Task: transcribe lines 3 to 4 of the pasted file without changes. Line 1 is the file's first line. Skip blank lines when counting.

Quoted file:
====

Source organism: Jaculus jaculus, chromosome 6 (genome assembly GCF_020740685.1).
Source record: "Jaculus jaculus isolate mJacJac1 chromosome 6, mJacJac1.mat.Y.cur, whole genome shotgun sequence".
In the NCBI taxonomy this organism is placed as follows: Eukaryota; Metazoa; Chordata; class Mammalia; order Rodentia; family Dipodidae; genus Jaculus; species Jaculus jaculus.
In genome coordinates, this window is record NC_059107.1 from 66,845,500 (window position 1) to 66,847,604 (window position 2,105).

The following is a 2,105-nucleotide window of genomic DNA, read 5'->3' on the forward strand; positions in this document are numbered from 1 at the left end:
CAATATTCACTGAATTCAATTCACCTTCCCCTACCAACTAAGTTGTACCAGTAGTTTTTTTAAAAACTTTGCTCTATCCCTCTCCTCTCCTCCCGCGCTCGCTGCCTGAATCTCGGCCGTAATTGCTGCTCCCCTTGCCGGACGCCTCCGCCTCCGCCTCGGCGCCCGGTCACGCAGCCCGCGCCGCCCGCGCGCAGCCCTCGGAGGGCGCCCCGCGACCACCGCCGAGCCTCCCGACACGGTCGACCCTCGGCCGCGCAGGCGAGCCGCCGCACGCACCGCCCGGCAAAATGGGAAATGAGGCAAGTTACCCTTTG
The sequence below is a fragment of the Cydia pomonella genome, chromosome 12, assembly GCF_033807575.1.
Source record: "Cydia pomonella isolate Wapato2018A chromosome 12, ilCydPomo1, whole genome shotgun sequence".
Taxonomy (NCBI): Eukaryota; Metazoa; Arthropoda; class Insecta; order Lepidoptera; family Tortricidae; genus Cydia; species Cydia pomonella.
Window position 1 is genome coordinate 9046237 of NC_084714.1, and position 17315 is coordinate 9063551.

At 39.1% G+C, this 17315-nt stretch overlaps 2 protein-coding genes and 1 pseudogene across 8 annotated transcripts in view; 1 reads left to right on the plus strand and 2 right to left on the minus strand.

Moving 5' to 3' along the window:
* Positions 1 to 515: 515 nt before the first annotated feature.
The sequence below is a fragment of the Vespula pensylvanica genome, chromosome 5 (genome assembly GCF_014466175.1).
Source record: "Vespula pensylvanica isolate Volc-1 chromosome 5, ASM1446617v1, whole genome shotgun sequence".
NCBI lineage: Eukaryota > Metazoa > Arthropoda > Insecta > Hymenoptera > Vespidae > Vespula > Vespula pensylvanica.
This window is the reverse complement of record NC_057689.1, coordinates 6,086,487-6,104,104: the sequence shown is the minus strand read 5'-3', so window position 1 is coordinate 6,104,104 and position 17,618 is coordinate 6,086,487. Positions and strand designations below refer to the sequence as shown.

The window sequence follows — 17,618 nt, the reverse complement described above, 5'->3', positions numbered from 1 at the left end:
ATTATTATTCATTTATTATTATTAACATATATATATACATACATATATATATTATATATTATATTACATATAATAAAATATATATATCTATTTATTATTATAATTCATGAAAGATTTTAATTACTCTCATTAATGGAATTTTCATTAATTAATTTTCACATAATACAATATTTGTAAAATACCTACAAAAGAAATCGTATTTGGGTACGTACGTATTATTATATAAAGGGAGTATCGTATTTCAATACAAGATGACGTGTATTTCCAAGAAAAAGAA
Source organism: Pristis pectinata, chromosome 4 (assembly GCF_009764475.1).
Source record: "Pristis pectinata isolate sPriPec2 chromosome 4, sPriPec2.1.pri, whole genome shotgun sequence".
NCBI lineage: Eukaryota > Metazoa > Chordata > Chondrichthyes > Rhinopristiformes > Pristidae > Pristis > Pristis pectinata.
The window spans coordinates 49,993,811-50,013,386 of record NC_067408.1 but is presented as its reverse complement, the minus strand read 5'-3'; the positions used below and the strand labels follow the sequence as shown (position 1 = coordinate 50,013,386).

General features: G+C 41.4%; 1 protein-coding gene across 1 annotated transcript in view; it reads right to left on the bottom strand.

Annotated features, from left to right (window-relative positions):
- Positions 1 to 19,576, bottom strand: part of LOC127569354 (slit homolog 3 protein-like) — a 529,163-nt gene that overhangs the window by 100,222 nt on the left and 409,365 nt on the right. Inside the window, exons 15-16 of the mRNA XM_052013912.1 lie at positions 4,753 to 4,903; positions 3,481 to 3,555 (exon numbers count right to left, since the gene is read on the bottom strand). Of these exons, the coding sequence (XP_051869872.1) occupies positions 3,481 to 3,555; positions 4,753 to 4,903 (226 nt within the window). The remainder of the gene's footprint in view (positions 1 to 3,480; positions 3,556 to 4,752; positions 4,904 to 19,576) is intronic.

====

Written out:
In the NCBI taxonomy this organism is placed as follows: Eukaryota; Metazoa; Chordata; class Mammalia; order Rodentia; family Dipodidae; genus Jaculus; species Jaculus jaculus.
In genome coordinates, this window is record NC_059107.1 from 66,845,500 (window position 1) to 66,847,604 (window position 2,105).